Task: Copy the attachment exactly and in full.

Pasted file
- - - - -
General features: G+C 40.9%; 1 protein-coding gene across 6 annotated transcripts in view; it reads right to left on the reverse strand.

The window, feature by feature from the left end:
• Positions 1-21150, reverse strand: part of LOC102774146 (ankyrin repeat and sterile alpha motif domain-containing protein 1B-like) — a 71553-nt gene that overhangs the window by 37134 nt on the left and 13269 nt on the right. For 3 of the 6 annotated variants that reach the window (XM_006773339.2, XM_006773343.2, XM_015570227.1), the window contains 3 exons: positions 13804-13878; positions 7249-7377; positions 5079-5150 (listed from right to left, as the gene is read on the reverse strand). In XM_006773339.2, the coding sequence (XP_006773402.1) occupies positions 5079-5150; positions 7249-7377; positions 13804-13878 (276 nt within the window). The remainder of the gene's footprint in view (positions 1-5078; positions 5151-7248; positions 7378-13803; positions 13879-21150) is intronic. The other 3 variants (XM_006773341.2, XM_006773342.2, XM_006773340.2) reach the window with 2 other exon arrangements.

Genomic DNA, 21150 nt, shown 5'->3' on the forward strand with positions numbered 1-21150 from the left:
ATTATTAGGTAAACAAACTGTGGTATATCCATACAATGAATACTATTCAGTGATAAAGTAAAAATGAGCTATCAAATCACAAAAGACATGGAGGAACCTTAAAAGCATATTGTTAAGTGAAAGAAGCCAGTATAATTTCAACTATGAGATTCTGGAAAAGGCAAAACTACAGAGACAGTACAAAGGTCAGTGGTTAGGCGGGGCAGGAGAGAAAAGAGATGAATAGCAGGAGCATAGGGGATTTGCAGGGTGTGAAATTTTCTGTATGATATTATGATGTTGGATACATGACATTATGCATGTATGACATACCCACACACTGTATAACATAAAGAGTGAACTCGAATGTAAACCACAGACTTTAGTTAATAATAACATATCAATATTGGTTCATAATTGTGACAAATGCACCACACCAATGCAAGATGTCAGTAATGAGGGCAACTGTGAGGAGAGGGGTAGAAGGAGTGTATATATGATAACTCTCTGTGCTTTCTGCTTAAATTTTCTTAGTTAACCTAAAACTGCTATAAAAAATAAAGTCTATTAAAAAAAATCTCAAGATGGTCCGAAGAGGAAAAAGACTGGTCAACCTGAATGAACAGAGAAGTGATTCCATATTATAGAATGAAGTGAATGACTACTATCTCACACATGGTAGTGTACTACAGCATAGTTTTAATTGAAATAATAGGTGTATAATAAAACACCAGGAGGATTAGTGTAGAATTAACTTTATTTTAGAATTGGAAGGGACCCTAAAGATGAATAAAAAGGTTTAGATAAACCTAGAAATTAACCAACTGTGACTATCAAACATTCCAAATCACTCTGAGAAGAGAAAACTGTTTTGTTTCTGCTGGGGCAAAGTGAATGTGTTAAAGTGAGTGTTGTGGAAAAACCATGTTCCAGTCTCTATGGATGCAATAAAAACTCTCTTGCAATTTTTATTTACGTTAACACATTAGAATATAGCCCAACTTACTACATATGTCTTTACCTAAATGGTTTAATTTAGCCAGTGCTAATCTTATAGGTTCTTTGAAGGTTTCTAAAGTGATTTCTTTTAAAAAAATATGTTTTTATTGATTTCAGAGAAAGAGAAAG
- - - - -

General features: G+C 40.9%; 1 protein-coding gene across 6 annotated transcripts in view; it reads right to left on the reverse strand.

The window, feature by feature from the left end:
• Positions 1-21150, reverse strand: part of LOC102774146 (ankyrin repeat and sterile alpha motif domain-containing protein 1B-like) — a 71553-nt gene that overhangs the window by 37134 nt on the left and 13269 nt on the right. For 3 of the 6 annotated variants that reach the window (XM_006773339.2, XM_006773343.2, XM_015570227.1), the window contains 3 exons: positions 13804-13878; positions 7249-7377; positions 5079-5150 (listed from right to left, as the gene is read on the reverse strand). In XM_006773339.2, the coding sequence (XP_006773402.1) occupies positions 5079-5150; positions 7249-7377; positions 13804-13878 (276 nt within the window). The remainder of the gene's footprint in view (positions 1-5078; positions 5151-7248; positions 7378-13803; positions 13879-21150) is intronic. The other 3 variants (XM_006773341.2, XM_006773342.2, XM_006773340.2) reach the window with 2 other exon arrangements.

Genomic DNA, 21150 nt, shown 5'->3' on the forward strand with positions numbered 1-21150 from the left:
ATTATTAGGTAAACAAACTGTGGTATATCCATACAATGAATACTATTCAGTGATAAAGTAAAAATGAGCTATCAAATCACAAAAGACATGGAGGAACCTTAAAAGCATATTGTTAAGTGAAAGAAGCCAGTATAATTTCAACTATGAGATTCTGGAAAAGGCAAAACTACAGAGACAGTACAAAGGTCAGTGGTTAGGCGGGGCAGGAGAGAAAAGAGATGAATAGCAGGAGCATAGGGGATTTGCAGGGTGTGAAATTTTCTGTATGATATTATGATGTTGGATACATGACATTATGCATGTATGACATACCCACACACTGTATAACATAAAGAGTGAACTCGAATGTAAACCACAGACTTTAGTTAATAATAACATATCAATATTGGTTCATAATTGTGACAAATGCACCACACCAATGCAAGATGTCAGTAATGAGGGCAACTGTGAGGAGAGGGGTAGAAGGAGTGTATATATGATAACTCTCTGTGCTTTCTGCTTAAATTTTCTTAGTTAACCTAAAACTGCTATAAAAAATAAAGTCTATTAAAAAAAATCTCAAGATGGTCCGAAGAGGAAAAAGACTGGTCAACCTGAATGAACAGAGAAGTGATTCCATATTATAGAATGAAGTGAATGACTACTATCTCACACATGGTAGTGTACTACAGCATAGTTTTAATTGAAATAATAGGTGTATAATAAAACACCAGGAGGATTAGTGTAGAATTAACTTTATTTTAGAATTGGAAGGGACCCTAAAGATGAATAAAAAGGTTTAGATAAACCTAGAAATTAACCAACTGTGACTATCAAACATTCCAAATCACTCTGAGAAGAGAAAACTGTTTTGTTTCTGCTGGGGCAAAGTGAATGTGTTAAAGTGAGTGTTGTGGAAAAACCATGTTCCAGTCTCTATGGATGCAATAAAAACTCTCTTGCAATTTTTATTTACGTTAACACATTAGAATATAGCCCAACTTACTACATATGTCTTTACCTAAATGGTTTAATTTAGCCAGTGCTAATCTTATAGGTTCTTTGAAGGTTTCTAAAGTGATTTCTTTTAAAAAAATATGTTTTTATTGATTTCAGAGAAAGAGAAAG